Thursday, 16 June 2011

The first super-hero comic you ever read.

Amazing Spider-Man Annual #6, the Sinister Six, the first super-hero comic I ever read
Sometimes I wonder what's going on in my head. Here I am, well over a year into inflicting this blog on the world, and I've never got round to asking you the most obvious of questions. What was the first super-hero comic you ever read?

If you're like me - and I sincerely hope you're not - your first experience of printed super-herodom may well have been a life-changing experience akin to taking LSD for the first time.

After nearly forty years, I still recall the mind-expanding thrill I got from seeing Captain America's costume for the first time and of experiencing the ulra-hip world of the Teen Titans.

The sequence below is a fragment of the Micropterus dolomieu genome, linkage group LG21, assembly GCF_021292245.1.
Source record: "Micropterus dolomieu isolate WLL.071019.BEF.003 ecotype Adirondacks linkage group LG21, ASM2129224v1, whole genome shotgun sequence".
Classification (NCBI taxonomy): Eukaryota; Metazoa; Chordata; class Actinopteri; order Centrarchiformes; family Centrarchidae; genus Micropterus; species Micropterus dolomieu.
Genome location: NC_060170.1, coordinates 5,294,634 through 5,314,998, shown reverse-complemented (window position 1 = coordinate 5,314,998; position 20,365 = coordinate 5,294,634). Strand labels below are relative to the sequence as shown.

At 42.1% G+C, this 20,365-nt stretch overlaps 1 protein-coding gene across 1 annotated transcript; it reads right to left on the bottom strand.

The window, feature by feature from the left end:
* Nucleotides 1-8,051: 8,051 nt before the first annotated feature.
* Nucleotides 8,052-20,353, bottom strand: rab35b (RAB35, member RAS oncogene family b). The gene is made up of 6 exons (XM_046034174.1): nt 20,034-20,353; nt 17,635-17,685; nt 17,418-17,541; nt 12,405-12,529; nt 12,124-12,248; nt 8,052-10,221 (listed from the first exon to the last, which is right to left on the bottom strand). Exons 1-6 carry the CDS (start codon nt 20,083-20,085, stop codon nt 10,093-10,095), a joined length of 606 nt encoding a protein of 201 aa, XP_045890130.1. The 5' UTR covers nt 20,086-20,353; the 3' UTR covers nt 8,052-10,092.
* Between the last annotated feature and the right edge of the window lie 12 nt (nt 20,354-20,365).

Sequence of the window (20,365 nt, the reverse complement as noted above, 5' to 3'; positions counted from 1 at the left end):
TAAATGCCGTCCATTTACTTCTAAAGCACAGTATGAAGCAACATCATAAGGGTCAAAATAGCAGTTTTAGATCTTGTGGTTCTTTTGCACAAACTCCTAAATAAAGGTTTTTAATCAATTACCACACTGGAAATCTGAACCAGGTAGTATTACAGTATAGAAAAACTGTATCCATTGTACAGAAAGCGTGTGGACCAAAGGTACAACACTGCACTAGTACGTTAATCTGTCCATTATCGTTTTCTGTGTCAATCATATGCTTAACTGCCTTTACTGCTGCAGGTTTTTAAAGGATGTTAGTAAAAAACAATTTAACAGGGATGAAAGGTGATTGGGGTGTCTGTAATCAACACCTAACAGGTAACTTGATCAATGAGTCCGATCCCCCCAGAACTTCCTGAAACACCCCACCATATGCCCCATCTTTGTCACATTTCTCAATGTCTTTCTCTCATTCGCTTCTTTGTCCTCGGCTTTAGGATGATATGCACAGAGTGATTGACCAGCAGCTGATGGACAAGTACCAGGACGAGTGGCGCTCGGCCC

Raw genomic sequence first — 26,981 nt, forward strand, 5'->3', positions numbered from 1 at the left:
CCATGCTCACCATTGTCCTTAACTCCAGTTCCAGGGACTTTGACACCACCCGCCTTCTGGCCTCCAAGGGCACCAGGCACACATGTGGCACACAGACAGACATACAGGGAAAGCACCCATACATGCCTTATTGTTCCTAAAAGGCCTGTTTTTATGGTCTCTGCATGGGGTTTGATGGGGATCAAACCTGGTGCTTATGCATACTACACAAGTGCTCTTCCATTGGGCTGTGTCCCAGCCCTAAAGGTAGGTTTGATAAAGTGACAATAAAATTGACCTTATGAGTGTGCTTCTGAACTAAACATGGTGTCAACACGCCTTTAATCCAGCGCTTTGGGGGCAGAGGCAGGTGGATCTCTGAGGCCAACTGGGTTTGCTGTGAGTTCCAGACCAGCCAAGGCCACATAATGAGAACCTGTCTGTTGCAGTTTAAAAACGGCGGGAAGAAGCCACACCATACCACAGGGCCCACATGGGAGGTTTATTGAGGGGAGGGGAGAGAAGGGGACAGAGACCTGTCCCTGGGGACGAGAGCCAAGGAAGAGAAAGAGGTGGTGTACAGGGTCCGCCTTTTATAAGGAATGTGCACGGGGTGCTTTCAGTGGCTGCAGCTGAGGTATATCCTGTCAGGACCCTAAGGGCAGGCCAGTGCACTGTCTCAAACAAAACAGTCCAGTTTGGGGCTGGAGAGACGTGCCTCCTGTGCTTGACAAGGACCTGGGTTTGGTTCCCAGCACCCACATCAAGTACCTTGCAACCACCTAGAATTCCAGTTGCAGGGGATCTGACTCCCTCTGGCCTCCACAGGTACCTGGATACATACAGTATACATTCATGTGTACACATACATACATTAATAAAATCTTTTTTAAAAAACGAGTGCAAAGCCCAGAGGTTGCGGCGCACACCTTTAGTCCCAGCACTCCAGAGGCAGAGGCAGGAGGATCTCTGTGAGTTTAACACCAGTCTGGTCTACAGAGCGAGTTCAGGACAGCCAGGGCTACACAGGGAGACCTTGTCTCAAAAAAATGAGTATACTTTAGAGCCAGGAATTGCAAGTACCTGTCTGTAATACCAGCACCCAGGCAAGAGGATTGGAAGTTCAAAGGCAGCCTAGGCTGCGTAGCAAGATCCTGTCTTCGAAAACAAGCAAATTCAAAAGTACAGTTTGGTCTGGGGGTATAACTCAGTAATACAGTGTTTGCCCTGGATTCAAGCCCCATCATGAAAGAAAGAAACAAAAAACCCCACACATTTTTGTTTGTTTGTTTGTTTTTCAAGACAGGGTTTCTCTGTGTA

Then again, there was the Angel's tussle with Red Raven in The X-Men #44, and Superman being tied to a stake by an angry group of American Indians. All these were amongst my very earliest experiences of the art form.

But I'm pretty sure the first one I ever read was Amazing Spider-Man Annual #6 which, like the only Dr Who jigsaw I ever owned, I got from the old open air market in Sheffield before it was replaced by the fancy new indoor Sheaf Market. Well, time marches relentless and both those markets are now gone with a newer fancy new market in the pipeline for the city.

That Dr Who jigsaw had a piece missing.

The comic didn't.

It featured more pieces than you could shake a stick at. It featured Spider-Man. It featured the Sinister Six. It featured Iron Man, Dr Strange, the Fantastic Four, Giant Man, Thor, the X-Men and no doubt a whole bunch more. If the fact that the first super-hero comic I ever had was so perfect an introduction to the breadth of the Marvel Universe didn't prove a powerful and knowing Fate was at work, I don't know what would. So, what was the first super-hero comic you can ever remember reading, how did you come by it and what impact did it make on you?